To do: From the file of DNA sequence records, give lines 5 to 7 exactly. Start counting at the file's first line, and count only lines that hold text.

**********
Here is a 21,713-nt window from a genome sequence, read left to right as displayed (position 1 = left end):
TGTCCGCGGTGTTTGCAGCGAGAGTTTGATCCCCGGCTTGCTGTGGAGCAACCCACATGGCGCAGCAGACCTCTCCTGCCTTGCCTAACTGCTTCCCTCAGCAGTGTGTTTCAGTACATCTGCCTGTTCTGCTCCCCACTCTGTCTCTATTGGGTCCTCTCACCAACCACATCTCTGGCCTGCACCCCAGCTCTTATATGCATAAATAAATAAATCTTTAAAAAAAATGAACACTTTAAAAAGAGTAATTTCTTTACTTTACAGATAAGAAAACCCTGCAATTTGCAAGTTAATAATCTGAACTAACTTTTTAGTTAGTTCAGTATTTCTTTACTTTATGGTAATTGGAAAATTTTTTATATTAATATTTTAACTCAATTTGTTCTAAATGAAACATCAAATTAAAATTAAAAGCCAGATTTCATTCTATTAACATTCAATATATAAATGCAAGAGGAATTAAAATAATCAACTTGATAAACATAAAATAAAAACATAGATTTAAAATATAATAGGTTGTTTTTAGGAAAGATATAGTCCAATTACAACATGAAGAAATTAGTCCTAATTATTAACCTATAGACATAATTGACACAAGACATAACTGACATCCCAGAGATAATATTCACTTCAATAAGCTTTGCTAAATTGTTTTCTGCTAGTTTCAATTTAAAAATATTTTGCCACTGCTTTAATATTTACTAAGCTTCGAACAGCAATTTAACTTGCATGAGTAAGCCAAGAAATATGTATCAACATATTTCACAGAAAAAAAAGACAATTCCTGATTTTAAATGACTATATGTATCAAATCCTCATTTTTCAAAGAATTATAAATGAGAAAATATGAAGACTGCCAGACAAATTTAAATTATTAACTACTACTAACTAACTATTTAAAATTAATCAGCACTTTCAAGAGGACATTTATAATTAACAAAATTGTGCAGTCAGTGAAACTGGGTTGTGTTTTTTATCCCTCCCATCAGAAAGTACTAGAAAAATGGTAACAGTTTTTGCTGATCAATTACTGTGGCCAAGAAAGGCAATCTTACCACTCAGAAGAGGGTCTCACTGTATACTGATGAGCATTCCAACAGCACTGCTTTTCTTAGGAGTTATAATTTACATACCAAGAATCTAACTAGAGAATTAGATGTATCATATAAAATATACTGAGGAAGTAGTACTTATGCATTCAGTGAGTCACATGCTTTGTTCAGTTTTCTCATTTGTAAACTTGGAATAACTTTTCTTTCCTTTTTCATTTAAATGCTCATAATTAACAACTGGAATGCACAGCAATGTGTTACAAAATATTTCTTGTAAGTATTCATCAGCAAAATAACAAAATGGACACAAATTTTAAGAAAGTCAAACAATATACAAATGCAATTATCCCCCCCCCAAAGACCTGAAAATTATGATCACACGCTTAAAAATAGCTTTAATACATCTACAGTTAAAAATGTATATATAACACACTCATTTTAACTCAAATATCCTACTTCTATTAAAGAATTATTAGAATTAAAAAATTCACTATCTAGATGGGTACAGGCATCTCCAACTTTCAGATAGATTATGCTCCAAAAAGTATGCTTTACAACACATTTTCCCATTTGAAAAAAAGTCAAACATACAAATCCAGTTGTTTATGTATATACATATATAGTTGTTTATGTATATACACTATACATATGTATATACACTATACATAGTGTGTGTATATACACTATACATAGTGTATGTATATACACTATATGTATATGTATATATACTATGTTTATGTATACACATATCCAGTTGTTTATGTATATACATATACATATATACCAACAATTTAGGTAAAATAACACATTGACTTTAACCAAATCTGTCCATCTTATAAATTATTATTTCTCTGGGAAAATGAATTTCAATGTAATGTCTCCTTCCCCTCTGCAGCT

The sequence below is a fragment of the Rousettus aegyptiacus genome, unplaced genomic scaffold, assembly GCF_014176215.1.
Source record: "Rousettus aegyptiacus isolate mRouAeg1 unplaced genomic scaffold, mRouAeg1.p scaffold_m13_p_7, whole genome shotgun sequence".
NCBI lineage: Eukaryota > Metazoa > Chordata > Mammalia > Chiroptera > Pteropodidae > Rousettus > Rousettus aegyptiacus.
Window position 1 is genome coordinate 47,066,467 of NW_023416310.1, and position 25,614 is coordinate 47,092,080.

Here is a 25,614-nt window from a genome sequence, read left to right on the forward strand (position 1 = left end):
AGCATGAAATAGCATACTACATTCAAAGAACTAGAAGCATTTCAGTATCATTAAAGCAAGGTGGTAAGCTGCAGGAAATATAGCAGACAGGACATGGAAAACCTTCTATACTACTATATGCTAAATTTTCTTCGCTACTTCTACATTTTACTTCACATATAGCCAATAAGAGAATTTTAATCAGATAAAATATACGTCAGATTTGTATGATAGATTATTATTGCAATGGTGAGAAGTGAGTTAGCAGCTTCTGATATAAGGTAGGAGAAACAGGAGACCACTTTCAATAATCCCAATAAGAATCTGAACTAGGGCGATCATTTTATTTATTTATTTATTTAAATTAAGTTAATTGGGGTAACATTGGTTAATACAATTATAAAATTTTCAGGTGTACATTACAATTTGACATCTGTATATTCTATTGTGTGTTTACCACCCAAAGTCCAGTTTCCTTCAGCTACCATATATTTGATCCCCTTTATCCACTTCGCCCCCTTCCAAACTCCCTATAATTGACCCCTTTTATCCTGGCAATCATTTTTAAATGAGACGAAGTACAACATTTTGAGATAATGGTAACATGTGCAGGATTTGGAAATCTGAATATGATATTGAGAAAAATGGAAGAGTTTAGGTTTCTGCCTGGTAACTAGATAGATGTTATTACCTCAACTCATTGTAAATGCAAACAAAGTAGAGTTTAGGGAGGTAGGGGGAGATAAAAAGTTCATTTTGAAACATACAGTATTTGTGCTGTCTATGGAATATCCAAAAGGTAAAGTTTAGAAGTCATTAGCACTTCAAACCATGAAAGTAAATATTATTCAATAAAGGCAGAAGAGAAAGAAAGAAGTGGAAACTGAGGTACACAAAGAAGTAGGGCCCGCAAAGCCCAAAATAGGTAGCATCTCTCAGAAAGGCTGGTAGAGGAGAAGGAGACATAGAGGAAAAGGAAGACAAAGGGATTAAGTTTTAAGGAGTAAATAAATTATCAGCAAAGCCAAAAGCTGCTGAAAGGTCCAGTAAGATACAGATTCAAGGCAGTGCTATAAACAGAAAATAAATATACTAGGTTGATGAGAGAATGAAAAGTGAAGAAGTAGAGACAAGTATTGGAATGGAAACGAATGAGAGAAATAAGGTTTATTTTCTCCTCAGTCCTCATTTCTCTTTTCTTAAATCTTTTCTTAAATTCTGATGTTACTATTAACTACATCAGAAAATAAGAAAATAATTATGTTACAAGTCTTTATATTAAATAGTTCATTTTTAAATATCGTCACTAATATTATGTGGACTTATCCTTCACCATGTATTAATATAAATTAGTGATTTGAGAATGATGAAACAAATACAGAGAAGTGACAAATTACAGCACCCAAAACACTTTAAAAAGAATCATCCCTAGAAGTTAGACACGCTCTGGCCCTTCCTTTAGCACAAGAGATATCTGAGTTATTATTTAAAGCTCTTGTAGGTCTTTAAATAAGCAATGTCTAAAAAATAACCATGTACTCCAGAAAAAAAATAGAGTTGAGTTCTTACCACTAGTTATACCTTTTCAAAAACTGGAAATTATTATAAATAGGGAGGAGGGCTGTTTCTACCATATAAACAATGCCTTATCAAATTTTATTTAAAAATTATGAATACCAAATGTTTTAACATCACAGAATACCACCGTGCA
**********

NCBI lineage: Eukaryota > Metazoa > Chordata > Mammalia > Chiroptera > Pteropodidae > Rousettus > Rousettus aegyptiacus.
Window position 1 is genome coordinate 47,066,467 of NW_023416310.1, and position 25,614 is coordinate 47,092,080.

Here is a 25,614-nt window from a genome sequence, read left to right on the forward strand (position 1 = left end):